Fortunately for both my organisation and myself, the last line of defence, the endpoint security solution, was up to date, current and industry-leading. Failing this, I also have an up to date backup of my data in numerous locations that I could restore from if absolutely necessary.
Some people will argue "well, this is what happens when you bring a BYOD device". Fair point. However, 74 percent of organisations had either adopted or were planning to adopt BYOD back in 2015 and I would tentatively say this number is now north of 90 percent. Hardly a compelling argument.
The experiences of the day were a simple case study in why layered security plus a backup policy is the most effective protection against hackers.
The victim blame game
I am certain that some of my contemporaries in the infosec space will read this and think to themselves "you idiot!"
This misplaced arrogance demonstrates the biggest problem in today's cyber security world.
There are very few areas of society where we treat the victim of a crime with the same level of contempt that cyber security professionals treat victims of cyber crime.
Many of those in the infosec industry think that everyone should know how to identify fraudulent emails, malicious links and dodgey websites and if they fall victim to a phishing scam, they are stupid.
To challenge this, recently, there was an article about hackers using letters in the Cyrillic alphabet to create websites for phishing purposes.
I argue that blaming the victim is very short sighted and in fact downright egotistical.
Education is key
Today's world means that from birth, children are surrounded by devices that form part of the age of information. My soon-to-be three year old daughter knows how to use an iPad and iPhone, can switch between her favourite apps and has recently decided to enjoy Daddy's Spotify music, flicking through songs she likes and adjusting the volume as she sees fit.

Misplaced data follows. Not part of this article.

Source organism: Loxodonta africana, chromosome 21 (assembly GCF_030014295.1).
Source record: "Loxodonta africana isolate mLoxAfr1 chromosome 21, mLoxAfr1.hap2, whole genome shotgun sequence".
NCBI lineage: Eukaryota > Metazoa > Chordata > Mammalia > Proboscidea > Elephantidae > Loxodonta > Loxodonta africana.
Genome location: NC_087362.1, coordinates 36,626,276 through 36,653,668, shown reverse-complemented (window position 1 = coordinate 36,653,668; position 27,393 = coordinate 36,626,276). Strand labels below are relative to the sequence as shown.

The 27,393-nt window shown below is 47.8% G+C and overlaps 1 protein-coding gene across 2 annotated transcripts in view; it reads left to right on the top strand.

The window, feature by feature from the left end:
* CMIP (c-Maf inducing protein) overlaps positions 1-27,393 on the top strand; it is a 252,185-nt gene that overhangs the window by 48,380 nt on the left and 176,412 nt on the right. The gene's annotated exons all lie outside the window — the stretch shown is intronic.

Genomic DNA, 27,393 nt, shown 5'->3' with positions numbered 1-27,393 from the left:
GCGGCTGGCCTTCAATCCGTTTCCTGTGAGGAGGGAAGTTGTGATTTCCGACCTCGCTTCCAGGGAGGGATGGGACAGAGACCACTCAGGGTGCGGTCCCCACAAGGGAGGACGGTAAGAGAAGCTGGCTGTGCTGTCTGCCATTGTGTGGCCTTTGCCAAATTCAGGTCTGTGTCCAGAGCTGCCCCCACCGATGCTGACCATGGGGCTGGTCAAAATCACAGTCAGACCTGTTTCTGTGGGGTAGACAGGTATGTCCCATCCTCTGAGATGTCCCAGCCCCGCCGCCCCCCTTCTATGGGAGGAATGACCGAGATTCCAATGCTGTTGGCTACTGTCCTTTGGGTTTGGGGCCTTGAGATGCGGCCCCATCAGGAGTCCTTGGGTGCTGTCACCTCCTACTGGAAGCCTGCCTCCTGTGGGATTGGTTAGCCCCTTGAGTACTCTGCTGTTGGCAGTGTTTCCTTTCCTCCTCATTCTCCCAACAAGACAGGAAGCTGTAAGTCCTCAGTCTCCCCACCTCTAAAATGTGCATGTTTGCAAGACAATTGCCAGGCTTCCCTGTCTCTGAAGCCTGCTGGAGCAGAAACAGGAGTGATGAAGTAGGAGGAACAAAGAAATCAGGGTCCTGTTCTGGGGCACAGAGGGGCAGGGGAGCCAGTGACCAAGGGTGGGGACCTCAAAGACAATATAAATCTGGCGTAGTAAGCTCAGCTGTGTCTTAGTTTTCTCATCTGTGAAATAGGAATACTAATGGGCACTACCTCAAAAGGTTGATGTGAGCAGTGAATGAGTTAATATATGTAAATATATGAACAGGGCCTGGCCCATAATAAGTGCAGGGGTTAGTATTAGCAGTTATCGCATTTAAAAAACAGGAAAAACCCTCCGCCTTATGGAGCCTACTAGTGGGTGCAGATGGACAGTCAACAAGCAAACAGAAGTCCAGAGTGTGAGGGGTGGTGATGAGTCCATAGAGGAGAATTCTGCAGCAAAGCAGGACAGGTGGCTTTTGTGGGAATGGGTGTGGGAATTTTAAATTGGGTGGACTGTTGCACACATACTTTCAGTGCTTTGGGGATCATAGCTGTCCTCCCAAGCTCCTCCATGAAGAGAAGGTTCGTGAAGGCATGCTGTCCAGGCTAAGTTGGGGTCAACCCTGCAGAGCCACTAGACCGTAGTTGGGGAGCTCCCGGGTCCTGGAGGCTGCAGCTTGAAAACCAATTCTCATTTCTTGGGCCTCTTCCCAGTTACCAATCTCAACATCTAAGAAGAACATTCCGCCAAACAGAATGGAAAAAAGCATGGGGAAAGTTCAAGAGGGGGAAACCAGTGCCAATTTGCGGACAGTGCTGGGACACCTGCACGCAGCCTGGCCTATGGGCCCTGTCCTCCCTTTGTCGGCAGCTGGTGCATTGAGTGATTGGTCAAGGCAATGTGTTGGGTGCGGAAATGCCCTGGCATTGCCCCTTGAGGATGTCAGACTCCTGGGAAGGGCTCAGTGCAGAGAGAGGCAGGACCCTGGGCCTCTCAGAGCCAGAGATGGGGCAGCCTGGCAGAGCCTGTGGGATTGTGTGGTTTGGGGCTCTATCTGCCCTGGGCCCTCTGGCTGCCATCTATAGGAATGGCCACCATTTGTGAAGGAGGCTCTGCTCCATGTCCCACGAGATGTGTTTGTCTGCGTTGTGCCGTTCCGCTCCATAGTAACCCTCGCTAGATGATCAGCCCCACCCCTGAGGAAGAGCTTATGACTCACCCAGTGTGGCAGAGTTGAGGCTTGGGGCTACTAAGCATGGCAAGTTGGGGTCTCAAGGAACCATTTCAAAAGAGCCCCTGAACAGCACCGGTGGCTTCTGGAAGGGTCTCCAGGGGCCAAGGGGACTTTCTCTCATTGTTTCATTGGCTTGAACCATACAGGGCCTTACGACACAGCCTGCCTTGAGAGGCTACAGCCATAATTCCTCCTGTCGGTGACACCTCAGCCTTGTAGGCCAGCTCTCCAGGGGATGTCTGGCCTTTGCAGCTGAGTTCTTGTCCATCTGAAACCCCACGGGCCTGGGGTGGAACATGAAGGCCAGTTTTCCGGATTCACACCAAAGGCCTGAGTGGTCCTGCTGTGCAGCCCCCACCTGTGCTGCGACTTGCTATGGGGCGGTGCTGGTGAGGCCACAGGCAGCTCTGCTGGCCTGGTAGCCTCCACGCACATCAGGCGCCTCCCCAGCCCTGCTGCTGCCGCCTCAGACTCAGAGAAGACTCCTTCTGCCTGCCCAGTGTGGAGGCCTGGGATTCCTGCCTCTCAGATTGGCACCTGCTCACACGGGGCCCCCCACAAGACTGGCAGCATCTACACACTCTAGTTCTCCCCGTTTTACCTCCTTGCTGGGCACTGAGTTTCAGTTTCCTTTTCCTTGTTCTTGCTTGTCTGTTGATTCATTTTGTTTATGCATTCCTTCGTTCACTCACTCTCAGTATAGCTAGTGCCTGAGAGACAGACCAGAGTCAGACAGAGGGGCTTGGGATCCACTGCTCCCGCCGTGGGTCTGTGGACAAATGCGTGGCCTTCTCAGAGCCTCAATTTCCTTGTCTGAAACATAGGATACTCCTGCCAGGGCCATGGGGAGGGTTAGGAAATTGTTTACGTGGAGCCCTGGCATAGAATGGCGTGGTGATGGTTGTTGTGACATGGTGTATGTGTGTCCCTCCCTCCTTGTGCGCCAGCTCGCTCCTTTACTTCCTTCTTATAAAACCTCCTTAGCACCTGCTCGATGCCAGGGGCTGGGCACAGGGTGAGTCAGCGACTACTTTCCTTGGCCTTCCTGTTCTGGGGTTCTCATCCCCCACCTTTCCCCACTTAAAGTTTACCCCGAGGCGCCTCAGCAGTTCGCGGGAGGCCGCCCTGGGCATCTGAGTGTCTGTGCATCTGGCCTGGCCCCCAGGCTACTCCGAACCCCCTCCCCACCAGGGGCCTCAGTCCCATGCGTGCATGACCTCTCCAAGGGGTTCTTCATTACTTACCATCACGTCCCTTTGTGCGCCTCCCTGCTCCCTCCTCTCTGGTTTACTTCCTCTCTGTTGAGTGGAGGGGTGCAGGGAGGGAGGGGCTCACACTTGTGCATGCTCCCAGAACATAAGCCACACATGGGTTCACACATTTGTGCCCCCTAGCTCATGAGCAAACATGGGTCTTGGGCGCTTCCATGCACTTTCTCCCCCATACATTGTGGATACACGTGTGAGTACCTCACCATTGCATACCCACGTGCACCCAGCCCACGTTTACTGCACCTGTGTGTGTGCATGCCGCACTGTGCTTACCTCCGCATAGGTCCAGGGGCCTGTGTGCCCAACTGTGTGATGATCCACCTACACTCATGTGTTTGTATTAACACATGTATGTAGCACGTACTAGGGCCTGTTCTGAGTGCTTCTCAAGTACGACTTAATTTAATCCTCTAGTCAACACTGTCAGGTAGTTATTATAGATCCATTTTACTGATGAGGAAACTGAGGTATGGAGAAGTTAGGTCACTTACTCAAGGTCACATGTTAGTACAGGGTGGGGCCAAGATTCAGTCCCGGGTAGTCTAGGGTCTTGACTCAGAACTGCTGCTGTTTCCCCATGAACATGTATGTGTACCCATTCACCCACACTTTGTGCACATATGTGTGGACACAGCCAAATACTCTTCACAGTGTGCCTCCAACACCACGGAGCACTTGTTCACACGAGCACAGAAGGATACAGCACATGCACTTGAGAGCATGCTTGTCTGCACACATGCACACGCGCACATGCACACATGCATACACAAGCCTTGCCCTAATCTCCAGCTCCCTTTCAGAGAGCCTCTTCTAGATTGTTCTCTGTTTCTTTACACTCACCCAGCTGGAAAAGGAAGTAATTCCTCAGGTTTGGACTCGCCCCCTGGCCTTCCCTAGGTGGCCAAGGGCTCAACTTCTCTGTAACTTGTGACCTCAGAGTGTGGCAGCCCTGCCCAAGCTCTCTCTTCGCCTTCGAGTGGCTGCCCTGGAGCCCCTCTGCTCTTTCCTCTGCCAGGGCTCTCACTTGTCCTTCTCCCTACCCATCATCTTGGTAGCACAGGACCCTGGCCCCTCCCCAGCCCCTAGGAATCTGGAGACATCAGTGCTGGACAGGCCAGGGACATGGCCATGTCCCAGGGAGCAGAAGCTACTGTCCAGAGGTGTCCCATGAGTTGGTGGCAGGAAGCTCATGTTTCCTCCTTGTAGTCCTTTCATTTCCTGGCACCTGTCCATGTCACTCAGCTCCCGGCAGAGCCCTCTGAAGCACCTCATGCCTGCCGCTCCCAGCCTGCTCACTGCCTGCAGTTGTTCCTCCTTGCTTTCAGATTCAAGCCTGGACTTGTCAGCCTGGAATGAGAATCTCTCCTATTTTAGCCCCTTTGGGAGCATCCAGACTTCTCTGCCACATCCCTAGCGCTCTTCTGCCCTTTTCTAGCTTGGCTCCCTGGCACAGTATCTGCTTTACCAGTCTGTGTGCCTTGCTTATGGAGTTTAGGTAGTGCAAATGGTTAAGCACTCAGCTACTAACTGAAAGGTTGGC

In a few short years' time, my children will go to school. It is likely that a tablet will be part of their school backpack and an essential part of their learning. And yet, even right now, there is little to no emphasis on including information security awareness as a compulsory subject in the school curriculum that, in my view, should commence in kindergarten and continue to Year 12.
Social media is everywhere and children, especially, want to feel part of social groups with their friends and be part of society. Yet again, there is little formalised education around social media awareness offered at a school level to children who are learning to become adults.
Little by way of teaching children what is appropriate to volunteer publicly. Little by way of what should be communicated electronically and what is in their interests not to.
My mother started using an iPad several years ago purely to keep in contact with family and friends overseas through social media. For many adults, the age of information came to them later in their lives and most are simply not aware of the risks associated with living online.
I have no doubt that not only should information security should be taught in schools as a compulsory subject similar to home economics is, it is in the national interest to provide free education to all adults on information security principles.
I'll leave it to the policy makers to determine how Home Economics for the Digital Era should look like - whether it's through change to state and federal education curricula, through subsidies to employers, or by offering free training for adults, a holistic approach to being educated in the digital age should be as essential as mathematics, English and science are.
Tony Vizza is the cyber security practice director for Sententia. Views expressed in this article are his own. This article was republished from LinkedIn, with permission.